When Nikon approached photographer David de Rueda with the opportunity to help make his ultimate dream project come true, de Rueda knew he wanted to create something “post-apocalyptic and sci-fi.”
De Rueda pitched the idea of a six-week road trip through nine European countries to document Cold War-era abandoned towns and spaces for his Nikon Project Spotlight work.
“The goal was simple and challenging at the same time: explore the most amazing places in order to create a unique set of photographs,” he told Business Insider. “This experience pushed my work beyond my wildest expectations.”
Restricted areas and difficult-to-find spaces were no match for de Rueda and his camera. Through Ukraine, Estonia, Russia, and more, de Rueda trekked, mostly during the night, to capture powerful images of abandoned radar stations, power plants, factories, and even two rarely seen relics of the Soviet space race.
For de Rueda, “to be able to take photographs of [the relics] was the ultimate reward.”
He shared the results of his explorations deep into these creepy, apocalyptic-like areas.
Linnahall is a former concert hall that was completed in Tallinn, Estonia, in 1980. With a two-minute exposure on the camera, de Rueda was able to reveal its architectural structure, which otherwise sat in darkness.
This picture was taken in an unused experimental power facility near Moscow, which was closely guarded by half a dozen dogs. After a little persuasive discussion, the caretaker let de Rueda and his crew in. As the sun was setting, he had a few minutes to find the perfect point of view.
During his travels, de Rueda spent four days in the abandoned Ukrainian city of Pripyat. Founded in 1970, Pripyat was meant to serve as a home base to the scientists and workers at the nearby Soviet nuclear power plant at Chernobyl.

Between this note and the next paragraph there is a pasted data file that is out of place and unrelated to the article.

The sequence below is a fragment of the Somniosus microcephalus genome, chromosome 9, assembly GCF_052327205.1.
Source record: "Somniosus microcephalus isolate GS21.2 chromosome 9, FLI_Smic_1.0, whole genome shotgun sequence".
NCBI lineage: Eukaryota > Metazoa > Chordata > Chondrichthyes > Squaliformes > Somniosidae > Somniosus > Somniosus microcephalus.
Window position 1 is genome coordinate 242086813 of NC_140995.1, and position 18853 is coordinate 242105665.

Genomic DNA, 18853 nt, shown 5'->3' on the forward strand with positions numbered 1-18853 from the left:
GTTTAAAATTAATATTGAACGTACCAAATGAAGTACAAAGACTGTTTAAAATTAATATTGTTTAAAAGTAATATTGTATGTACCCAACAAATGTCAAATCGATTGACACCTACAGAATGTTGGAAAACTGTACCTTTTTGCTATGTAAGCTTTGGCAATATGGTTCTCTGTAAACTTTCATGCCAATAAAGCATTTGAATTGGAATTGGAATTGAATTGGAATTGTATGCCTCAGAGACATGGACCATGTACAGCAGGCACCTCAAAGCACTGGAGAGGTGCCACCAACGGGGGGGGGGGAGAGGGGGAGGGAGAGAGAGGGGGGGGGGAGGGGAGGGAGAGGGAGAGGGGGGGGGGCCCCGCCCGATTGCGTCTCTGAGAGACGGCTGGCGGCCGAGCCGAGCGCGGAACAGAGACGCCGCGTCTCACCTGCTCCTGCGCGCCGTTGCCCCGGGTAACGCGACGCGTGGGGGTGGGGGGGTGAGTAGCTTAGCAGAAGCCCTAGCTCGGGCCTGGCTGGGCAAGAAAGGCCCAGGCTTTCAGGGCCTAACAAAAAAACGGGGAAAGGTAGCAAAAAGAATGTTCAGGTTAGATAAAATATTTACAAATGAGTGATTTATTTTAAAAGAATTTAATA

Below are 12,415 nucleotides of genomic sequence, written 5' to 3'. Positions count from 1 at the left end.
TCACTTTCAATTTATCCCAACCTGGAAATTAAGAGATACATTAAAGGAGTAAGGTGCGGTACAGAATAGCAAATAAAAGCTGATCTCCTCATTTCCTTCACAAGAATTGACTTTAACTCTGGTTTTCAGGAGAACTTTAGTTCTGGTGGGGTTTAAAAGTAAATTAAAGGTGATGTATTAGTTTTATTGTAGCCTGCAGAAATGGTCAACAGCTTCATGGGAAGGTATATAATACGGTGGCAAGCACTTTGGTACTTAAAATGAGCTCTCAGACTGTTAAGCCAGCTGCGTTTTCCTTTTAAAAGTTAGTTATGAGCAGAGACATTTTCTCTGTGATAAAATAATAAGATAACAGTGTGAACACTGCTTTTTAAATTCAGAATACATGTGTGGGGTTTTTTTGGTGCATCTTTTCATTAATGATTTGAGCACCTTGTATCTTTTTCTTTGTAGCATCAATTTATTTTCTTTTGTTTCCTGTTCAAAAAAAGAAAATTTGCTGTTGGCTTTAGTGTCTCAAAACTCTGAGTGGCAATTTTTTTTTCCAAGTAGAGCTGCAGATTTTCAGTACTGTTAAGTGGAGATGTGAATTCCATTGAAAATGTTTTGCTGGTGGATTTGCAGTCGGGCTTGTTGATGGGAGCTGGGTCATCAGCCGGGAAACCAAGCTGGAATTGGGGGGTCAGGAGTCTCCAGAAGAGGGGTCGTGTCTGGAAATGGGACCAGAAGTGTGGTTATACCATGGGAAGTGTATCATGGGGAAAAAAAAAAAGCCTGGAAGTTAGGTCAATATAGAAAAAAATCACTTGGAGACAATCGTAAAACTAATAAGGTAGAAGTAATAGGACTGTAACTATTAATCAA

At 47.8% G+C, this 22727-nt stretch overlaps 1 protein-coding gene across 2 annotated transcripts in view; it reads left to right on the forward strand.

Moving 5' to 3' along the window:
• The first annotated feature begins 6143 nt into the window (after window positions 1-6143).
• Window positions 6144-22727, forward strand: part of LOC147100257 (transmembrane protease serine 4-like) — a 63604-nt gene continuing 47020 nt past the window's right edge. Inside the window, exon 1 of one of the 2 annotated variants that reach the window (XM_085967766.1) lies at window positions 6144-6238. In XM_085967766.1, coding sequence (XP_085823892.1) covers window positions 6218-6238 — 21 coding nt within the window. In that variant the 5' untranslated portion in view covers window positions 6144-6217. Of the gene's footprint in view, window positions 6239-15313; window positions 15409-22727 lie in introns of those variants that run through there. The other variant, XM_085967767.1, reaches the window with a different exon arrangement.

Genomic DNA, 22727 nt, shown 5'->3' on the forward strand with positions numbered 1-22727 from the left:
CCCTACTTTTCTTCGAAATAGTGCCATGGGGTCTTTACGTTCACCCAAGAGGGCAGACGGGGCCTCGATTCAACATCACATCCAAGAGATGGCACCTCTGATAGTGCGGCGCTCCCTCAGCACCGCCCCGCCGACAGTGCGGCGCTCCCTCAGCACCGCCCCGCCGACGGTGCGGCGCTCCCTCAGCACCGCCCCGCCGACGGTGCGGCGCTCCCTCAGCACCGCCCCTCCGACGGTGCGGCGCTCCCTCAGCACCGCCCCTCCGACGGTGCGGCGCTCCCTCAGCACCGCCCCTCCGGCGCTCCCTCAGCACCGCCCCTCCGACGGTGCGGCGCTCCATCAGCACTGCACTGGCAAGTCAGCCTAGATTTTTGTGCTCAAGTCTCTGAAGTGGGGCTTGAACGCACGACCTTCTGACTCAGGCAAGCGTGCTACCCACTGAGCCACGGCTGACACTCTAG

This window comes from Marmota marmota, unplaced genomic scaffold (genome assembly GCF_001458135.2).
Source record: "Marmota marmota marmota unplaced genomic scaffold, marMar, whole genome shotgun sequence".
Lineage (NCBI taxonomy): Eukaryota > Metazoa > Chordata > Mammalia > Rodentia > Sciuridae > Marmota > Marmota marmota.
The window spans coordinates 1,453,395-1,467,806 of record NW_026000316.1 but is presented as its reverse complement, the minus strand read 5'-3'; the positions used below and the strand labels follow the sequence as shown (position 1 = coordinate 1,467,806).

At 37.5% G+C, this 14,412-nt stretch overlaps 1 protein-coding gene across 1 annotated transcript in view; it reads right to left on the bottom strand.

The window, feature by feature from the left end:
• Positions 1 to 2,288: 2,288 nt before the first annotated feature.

However, on April 26, 1986, an explosion inside the Chernobyl nuclear power plant caused flames and radioactive debris to soar through the air, right over Pripyat. The town's 49,000 residents were evacuated.
Even with brief exposure, the town's inhibitors later experienced health issues due to the blast. Soviet authorities restricted the area around Chernobyl, and Pripyat remained a ghost town. Here's an unknown room in what was once a Pripyat hospital.
'Spending four days in a completely empty and overgrown city is a powerful experience. There was so much to see, I could have spent a whole month there,' de Rueda told Business Insider. Seen here is a waiting room in the remains of the Pripyat hospital.
He even dared to go into the Chernobyl territory. Here's the inside of a cooling tower of a Chernobyl nuclear power plant that was never completed.
De Rueda discovered this strange structure near Sofia, Bulgaria. This mind-twisting image was inspired by 20th-century optical illusion artist M.C. Escher.
Here, two rarely photographed relics of the Soviet space race, found inside a huge abandoned warehouse. To find these subjects, de Rueda had to travel more than 100 miles off the road and walk through a highly restricted area. 'As an explorer, discovering (these) deep in the Kazakhstan desert was the most epic experience I've ever had,' he said.
This is inside the abandoned Buzludzha monument in the mountains of Bulgaria. Built in 1974, the massive statue commemorated socialist communism -- however, the site has been untouched and uncared-for since 1989.
In Budapest, de Rueda explored this derelict train graveyard. Together, his images form a series titled 'The Line.' 'The Line refers to the limit I'm crossing in order to see these places from the other side. Sometimes the line is visible, sometimes not,' de Rueda said.
De Rueda's series includes photos of several places unrelated to the former Soviet Union, like this abandoned radar station in the mountains of Italy. After almost three hours of walking through snow 20 inches deep, de Rueda and his crew reached their subject. A full moon, clear sky, and snow everywhere: the scene was unreal.
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